Articles

Giant Cell Tumors of Tendon Sheath

Giant cell tumor of tendon sheath is a well-recognized histopathologic entity. It is the second most common tumor of the hand, and although it can occur in other location of the body, such occurrences are quite uncommon. Several authors have examined the clinical and histologic parameters of this tumor, and in fact there is no general agreement as to the nomenclature of the lesions as well as the optimal treatment regime is poorly understood at the present time.

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Hemiresection Arthroplasty of the Distal Radioulnar Joint

Painful disorders of the distal radioulnar joint (DRUJ) and the triangular fibrocartilage complex (TFCC) are becoming recognized and treated more frequently. A systemic approach to these often difficult to diagnose problems can lead to the appropriate treatment, and if necessary, the appropriate surgical intervention. The issue devotes its attention to wrist arthritis; therefore, the focus of this article is on arthritis of the DRUJ treated specifically by hemiresection arthroplasty of the DRUJ. Arthroplasty techniques, in general, of the DRUJ are grouped into several categories. There are excisional arthroplasties, complete and partial, which include the Darrach procedure, the Feldon wafer procedure, the matched (Watson) resection, and the hemiresection interposition (Bower) arthroplasty [1-5]. Also included are ulnar shortening and replacement arthroplasty. There are now sufficient studies on most of these techniques to give excellent comparison and functional outcomes [6-12]. This allows the surgeon to make the appropriate choice of procedure, based on a thorough knowledge of the patient and their functional demands.

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Vascular Leiomyoma of the Finger Causing Bone Erosion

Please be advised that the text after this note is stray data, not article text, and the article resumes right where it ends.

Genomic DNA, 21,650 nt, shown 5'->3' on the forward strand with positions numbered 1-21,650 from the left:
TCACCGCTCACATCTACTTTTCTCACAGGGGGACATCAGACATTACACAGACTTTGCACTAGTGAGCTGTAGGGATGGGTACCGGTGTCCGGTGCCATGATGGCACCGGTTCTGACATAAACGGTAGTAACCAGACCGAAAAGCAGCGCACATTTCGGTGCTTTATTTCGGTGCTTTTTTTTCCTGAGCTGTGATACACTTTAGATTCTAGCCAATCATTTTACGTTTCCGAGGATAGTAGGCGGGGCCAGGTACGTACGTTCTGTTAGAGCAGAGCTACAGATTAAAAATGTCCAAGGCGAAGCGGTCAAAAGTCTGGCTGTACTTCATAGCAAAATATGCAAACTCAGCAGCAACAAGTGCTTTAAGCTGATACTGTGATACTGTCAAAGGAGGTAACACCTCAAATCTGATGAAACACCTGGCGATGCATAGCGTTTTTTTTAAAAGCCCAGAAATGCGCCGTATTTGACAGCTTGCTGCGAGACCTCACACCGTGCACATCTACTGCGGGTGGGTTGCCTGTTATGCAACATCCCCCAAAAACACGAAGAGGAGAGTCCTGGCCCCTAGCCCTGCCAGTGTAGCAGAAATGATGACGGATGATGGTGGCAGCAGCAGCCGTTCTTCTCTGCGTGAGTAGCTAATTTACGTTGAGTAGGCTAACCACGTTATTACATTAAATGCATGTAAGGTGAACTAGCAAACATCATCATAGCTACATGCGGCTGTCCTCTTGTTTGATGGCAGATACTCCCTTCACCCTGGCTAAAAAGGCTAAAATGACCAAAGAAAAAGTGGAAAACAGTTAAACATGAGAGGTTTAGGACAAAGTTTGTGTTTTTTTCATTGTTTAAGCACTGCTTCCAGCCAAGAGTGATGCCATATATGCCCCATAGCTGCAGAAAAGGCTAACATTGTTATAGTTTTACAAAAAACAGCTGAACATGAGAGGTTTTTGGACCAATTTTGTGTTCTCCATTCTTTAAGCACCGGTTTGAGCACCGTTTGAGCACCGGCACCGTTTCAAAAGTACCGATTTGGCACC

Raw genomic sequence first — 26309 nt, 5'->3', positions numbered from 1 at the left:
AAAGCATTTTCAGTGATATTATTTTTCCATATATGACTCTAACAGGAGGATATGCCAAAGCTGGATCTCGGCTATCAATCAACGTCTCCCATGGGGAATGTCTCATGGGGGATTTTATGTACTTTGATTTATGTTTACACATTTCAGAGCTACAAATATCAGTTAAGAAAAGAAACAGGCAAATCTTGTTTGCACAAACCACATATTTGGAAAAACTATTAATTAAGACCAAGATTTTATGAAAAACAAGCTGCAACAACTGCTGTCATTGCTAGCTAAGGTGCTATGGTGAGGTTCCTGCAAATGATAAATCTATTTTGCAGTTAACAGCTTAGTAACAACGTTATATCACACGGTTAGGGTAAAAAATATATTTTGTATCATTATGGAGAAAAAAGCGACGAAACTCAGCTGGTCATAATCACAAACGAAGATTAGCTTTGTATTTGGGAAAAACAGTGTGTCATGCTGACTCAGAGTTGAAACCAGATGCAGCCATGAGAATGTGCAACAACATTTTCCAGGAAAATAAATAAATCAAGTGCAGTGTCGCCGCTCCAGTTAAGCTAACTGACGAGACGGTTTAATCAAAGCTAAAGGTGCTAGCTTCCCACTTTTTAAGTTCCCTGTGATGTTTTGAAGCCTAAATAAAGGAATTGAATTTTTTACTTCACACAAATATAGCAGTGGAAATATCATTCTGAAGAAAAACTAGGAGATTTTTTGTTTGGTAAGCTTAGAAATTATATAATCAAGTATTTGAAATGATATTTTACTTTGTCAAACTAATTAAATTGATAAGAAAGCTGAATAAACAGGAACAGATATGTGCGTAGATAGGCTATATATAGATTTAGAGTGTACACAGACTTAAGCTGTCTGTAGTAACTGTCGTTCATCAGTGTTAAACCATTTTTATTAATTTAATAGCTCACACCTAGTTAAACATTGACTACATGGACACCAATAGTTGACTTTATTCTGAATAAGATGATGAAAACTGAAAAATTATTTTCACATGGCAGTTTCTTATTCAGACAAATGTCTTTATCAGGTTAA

The vascular leiomyoma, or angiomyoma, is a benign tumor that most commonly present in the lower extremity. Previous studies by Neviaser and Newman have shown that its occurrence in the upper extremity may be higher than originally thought. Over an 18-year period, they found 12 of 85 cases occurring in the hand. To our knowledge, previous reports have not demonstrated any associated involvement of the bone or tendon sheath.

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Stabilization of the Unsable Distal Ulna: The Linscheid-Hui Procedure

Instability of the distal ulna at the distal radioulnar joint (DRUJ) can result from dislocations, radius and ulna fractures, malunions, and ligament injuries. Often unrecognized, acute injuries result in chronic instability of the DRUJ. The instable distal ulna most commonly presents with dorsal displacement of the ulnar head and a carpal supination deformity.

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Lateral Epicondylitis

Lateral epicondylitis, also known as tennis elbow, is common and well-known disorder caused by a pathologic condition of the common extensor origin at the lateral epicondyle of the humerus. It was originally described by Runge in 1873 as writer's cramp. There has been much controversy and little agreement in the literature regarding its pathogenesis, etiology, treatment, and natural course. It is common among workers (especially carpenters), musicians, and racquet-sports athletes. The incidence may be as high as 50% in recreational tennis players during theire careers. The usual age of onset is 40 years (range 30 to 50 years).

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